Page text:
May 092018

I have been aware of people with hearing loss my whole life. When I was little, my uncle Sid would take out one of his hearing aids, hold it in his fist and make it trill from feedback. When my eyes opened wide with curiosity, he would tell me that there was a tiny little bird in his hearing aid that would talk to him and tell him what everyone was saying. 50 years later and I still love that memory. A silly fib that has stuck with me my whole life and now that I am dealing with my own hearing loss, it is a nice little touch stone that I can return to on the days when my own ears fail me.

What I didn’t know back then and have only come to realize as I navigate my own journey through hearing loss, is that there is so much more to losing ones hearing than just a slow decent into silence. For me, hearing loss has been anything but silent, rather it is a journey into the din. Along with not being able to hear at certain frequencies, I also have to deal tinnitus and hyperacusis. Together they combine to produce a trifecta of auditory grief that can make one’s day rather miserable. As my condition has progressed, I have come to simply want quiet, time away from noise that is beyond my control.

As a teacher, I have begun to find myself especially struggling with classroom noise and all that it entails. It isn’t as though my classroom is out of control. Sure, my class can be lively, but my entire career I have ran an interactive classroom, filled with laughter and kids being kids. Unfortunately I have come to a point where I just want to crawl into a dark quiet hole and find some reprieve from the very thing that I have spent a career enabling. As a means of dealing with my hearing issues in the classroom, it has been suggested to me that I adopt a more traditional style of teaching, an environment where I dole out information, kids take notes and all is quiet, but that is not a learning environment I want to foster. So as I enter the last 10 years of my career what do I do?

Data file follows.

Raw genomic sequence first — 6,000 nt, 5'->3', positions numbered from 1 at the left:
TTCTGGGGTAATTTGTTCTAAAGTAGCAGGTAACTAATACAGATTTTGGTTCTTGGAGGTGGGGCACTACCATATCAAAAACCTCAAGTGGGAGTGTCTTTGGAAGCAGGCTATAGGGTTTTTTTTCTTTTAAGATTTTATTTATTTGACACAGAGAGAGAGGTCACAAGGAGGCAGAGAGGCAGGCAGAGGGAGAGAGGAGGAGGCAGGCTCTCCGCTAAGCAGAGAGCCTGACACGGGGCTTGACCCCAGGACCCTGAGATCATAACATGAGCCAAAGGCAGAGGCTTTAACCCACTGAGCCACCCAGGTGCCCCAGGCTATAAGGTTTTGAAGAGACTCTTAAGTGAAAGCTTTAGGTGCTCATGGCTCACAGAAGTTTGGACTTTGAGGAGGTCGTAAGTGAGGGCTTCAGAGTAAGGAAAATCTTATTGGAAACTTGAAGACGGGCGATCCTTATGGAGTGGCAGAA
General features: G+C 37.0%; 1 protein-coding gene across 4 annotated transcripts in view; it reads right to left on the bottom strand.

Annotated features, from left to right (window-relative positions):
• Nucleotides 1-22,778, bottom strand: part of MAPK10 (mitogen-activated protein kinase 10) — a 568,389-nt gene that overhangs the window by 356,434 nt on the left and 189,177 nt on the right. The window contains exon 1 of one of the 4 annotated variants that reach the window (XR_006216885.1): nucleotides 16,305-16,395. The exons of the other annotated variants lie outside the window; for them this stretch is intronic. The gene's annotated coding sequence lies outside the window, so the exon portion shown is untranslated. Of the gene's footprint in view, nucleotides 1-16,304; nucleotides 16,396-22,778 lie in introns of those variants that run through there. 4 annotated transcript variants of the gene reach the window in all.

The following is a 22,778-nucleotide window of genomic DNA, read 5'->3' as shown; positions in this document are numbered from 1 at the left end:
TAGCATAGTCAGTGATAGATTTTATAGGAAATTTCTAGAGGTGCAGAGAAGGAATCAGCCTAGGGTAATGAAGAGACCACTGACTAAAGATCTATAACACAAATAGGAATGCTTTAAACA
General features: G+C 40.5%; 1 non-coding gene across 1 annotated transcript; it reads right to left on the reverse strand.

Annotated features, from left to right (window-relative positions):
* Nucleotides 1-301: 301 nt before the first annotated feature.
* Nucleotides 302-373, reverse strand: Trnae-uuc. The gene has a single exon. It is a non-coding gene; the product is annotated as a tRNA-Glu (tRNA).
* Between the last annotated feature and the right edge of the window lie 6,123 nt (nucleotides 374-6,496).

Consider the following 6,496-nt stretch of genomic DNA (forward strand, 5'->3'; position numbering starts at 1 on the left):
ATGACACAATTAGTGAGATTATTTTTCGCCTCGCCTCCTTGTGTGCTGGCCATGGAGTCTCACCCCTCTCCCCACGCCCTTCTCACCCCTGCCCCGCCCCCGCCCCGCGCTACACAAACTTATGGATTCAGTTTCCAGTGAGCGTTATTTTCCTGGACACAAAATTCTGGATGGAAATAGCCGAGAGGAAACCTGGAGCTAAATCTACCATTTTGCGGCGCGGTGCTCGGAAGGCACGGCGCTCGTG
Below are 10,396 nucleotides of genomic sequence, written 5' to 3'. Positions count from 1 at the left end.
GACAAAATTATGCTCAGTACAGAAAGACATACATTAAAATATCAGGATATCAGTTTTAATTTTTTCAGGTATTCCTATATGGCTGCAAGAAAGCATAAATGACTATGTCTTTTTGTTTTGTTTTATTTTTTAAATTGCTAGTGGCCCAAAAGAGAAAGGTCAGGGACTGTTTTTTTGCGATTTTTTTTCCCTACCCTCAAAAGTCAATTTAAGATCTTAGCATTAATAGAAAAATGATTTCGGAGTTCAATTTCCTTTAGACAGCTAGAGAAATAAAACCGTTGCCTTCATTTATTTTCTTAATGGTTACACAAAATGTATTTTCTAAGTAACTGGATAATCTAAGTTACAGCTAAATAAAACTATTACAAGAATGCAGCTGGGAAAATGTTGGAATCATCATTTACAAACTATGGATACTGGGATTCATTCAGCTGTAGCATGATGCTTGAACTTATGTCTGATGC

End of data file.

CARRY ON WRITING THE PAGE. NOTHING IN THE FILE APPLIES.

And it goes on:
Fortunately my administration is supporting me as best they can and next year they have assembled a schedule that will be as quiet as they can possibly create, but at what point do I become a liability to my school? If my hearing loss progresses beyond where it is now, when am I no longer useful? It is something that is nagging at me on a daily basis and it is something that I could have never fathomed back when uncle Sid was telling me about tiny birds in his hearing aids.

I am beginning to understand the warning my audiologist gave me on the day I got my first audiogram. One of the greatest dangers to people who have hearing loss is isolation, but it is becoming increasingly difficult to fight the desire to just be left alone and not have to listen to anything. It will be interesting to see how the next 10 years play out. I am beginning to see my teaching future. Mr. Rispin, the miserable old deaf guy in room C231. Enter at your own risk.

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